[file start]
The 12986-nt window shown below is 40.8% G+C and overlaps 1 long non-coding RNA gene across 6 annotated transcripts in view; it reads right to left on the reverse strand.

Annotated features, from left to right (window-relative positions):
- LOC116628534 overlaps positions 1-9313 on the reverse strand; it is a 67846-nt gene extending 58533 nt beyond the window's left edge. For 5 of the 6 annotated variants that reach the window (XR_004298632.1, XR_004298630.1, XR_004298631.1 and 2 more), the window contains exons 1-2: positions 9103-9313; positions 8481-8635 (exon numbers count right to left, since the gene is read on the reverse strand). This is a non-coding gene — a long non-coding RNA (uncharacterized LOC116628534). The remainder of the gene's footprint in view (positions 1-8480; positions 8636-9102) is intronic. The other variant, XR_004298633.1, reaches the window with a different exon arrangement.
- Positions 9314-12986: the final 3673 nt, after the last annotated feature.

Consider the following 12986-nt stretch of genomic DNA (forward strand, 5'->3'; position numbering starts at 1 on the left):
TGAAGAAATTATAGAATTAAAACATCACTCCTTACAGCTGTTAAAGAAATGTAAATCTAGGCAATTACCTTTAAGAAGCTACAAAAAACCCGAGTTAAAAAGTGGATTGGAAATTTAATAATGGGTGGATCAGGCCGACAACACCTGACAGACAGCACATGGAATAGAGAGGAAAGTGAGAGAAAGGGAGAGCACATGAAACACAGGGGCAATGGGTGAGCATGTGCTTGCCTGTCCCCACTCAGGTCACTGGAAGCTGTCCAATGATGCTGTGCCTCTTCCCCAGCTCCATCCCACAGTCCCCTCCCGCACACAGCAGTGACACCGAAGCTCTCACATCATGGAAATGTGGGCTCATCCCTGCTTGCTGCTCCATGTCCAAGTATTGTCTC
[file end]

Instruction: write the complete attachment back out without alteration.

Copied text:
The 12986-nt window shown below is 40.8% G+C and overlaps 1 long non-coding RNA gene across 6 annotated transcripts in view; it reads right to left on the reverse strand.

Annotated features, from left to right (window-relative positions):
- LOC116628534 overlaps positions 1-9313 on the reverse strand; it is a 67846-nt gene extending 58533 nt beyond the window's left edge. For 5 of the 6 annotated variants that reach the window (XR_004298632.1, XR_004298630.1, XR_004298631.1 and 2 more), the window contains exons 1-2: positions 9103-9313; positions 8481-8635 (exon numbers count right to left, since the gene is read on the reverse strand). This is a non-coding gene — a long non-coding RNA (uncharacterized LOC116628534). The remainder of the gene's footprint in view (positions 1-8480; positions 8636-9102) is intronic. The other variant, XR_004298633.1, reaches the window with a different exon arrangement.
- Positions 9314-12986: the final 3673 nt, after the last annotated feature.

Consider the following 12986-nt stretch of genomic DNA (forward strand, 5'->3'; position numbering starts at 1 on the left):
TGAAGAAATTATAGAATTAAAACATCACTCCTTACAGCTGTTAAAGAAATGTAAATCTAGGCAATTACCTTTAAGAAGCTACAAAAAACCCGAGTTAAAAAGTGGATTGGAAATTTAATAATGGGTGGATCAGGCCGACAACACCTGACAGACAGCACATGGAATAGAGAGGAAAGTGAGAGAAAGGGAGAGCACATGAAACACAGGGGCAATGGGTGAGCATGTGCTTGCCTGTCCCCACTCAGGTCACTGGAAGCTGTCCAATGATGCTGTGCCTCTTCCCCAGCTCCATCCCACAGTCCCCTCCCGCACACAGCAGTGACACCGAAGCTCTCACATCATGGAAATGTGGGCTCATCCCTGCTTGCTGCTCCATGTCCAAGTATTGTCTC